Material related to SNMP (simple network management protocol) provided by Vincent Leveque.

 - a slide presentation from Vincent
 - a slide presentation summarizing SNMP from Cisco 
 - a tool "SNMP object navigator"
 - some lab instructions
 - a capture file (zipped))

Vincent will talk about SNMP in class March 29. (3/16)

Homework and amended course outline for this week - see the additions made after today's class meeting in the Reading and Homework columns, section 3. Revisit the Reading links about netcat in section 1. Note there are multiple versions of netcat and variants not all syntax-identical! See the netcat cheat sheet. (3/8)

Class projects - please choose a provisional topic. Be prepared to state verbally what it is in class 3/15, and turn in a more detailed write-up to me on 3/22.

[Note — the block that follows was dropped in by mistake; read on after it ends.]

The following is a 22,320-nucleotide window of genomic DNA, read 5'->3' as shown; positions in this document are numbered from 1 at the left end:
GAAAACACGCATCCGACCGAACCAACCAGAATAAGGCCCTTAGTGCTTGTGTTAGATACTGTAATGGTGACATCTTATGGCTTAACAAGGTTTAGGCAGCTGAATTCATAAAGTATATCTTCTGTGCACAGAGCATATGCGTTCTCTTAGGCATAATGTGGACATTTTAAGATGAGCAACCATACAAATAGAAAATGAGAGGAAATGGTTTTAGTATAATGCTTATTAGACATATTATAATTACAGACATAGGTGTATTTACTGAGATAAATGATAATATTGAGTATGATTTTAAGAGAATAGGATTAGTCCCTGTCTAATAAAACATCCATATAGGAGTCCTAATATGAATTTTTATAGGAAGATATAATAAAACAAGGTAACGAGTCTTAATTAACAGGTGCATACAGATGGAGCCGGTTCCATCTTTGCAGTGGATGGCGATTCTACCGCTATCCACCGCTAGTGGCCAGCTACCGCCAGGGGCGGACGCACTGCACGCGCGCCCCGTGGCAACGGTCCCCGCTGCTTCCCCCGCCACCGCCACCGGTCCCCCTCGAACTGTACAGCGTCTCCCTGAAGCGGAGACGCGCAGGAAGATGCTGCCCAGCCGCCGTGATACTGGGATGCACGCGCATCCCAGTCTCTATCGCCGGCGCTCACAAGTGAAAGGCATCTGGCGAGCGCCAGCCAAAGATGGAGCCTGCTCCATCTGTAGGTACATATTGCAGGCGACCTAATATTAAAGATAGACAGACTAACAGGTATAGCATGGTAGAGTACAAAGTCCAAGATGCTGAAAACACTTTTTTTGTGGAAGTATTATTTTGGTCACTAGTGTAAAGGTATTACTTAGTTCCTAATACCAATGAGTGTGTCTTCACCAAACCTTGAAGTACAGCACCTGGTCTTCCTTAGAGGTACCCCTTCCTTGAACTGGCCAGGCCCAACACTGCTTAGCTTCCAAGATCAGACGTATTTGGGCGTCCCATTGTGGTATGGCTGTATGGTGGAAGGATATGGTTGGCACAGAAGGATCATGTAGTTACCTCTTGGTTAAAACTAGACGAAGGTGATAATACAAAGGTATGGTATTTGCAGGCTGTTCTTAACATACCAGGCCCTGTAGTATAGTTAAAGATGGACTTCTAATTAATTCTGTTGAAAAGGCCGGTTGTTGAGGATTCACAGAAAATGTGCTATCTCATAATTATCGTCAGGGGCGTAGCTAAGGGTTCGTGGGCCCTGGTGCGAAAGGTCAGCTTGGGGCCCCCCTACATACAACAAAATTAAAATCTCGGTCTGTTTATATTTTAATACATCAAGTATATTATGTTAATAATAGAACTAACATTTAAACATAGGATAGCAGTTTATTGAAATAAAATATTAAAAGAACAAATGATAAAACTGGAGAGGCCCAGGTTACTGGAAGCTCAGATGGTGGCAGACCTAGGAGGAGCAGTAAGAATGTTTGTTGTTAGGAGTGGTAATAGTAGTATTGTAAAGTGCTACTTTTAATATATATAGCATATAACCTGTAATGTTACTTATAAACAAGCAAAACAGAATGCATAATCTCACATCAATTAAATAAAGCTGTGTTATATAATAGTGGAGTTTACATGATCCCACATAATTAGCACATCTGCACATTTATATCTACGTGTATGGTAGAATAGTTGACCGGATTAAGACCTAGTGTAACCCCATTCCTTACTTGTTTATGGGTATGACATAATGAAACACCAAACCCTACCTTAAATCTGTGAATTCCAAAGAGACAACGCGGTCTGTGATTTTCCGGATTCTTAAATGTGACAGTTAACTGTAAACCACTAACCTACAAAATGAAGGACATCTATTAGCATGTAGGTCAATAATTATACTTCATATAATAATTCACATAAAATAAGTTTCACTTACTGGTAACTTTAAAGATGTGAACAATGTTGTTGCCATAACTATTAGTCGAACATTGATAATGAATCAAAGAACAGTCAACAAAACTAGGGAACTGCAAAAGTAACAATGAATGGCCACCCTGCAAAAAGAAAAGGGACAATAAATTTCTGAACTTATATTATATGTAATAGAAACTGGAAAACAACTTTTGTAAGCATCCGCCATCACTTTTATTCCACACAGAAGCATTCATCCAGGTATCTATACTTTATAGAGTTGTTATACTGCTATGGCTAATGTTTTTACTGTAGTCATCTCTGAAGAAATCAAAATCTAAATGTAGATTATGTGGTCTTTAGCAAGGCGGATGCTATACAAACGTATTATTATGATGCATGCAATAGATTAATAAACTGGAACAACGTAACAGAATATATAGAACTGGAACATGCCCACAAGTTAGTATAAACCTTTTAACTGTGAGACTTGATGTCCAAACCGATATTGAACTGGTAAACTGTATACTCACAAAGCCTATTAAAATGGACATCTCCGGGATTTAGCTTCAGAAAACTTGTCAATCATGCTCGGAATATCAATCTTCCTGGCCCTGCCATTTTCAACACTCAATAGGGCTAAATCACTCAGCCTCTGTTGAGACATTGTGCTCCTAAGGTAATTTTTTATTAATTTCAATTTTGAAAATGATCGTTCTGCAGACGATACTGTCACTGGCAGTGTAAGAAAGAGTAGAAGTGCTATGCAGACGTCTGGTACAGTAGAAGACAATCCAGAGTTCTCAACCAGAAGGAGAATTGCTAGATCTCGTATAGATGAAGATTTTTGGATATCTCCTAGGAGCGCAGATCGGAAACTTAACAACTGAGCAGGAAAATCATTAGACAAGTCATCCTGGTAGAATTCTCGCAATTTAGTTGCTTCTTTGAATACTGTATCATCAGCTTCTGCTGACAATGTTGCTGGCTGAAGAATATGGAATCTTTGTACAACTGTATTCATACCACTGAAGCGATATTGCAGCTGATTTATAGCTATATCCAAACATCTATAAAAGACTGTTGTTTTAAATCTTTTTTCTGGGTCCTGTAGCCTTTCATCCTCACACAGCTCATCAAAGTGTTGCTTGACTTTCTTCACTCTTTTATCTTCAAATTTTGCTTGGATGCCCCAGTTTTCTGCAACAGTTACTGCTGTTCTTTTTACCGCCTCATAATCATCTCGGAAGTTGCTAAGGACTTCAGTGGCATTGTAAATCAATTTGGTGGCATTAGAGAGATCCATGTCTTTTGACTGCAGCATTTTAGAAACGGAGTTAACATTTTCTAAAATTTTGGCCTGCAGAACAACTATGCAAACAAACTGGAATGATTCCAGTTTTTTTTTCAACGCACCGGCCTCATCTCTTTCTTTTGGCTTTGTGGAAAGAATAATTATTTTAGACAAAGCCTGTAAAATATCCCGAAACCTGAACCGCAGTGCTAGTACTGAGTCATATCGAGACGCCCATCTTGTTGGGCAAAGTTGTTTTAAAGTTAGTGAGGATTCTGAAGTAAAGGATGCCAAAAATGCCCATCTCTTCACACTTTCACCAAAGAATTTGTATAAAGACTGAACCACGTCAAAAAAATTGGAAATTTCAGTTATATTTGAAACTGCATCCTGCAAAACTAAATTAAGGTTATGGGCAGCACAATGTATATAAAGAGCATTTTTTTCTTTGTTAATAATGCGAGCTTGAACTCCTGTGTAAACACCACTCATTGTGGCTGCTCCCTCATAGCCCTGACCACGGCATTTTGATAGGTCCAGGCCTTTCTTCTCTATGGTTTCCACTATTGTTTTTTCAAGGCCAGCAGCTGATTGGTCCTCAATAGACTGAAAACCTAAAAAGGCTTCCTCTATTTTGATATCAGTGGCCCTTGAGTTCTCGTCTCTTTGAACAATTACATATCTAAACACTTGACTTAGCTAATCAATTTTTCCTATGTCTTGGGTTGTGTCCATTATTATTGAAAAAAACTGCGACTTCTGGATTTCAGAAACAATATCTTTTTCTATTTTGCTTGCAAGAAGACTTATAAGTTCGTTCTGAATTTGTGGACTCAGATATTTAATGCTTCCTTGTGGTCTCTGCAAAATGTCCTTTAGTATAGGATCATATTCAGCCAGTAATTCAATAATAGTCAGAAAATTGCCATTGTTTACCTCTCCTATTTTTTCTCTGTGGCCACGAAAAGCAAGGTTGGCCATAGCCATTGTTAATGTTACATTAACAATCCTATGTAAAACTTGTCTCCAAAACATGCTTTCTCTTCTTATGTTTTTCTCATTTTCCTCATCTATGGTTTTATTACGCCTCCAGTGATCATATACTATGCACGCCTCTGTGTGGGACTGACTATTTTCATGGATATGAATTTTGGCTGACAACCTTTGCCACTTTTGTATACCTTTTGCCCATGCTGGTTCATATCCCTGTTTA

I personally am interested in learning about a few things maybe somebody would like to pursue:

GlusterFS - it's a distributed file system. That is, it integrates and presents as a single filesystem some filesystem pieces that are physically here-and-there on various computers. What about the way communication is done so as to be able to make it look unitary?? That's a protocol question. The non-protocol aspects of Gluser are also interesting and suitable for a project.

scapy - "Scapy is a powerful interactive packet manipulation program. It is able to forge or decode packets of a wide number of protocols, send them on the wire, capture them, match requests and replies, and much more." Play with it and tell us about it if you are interested.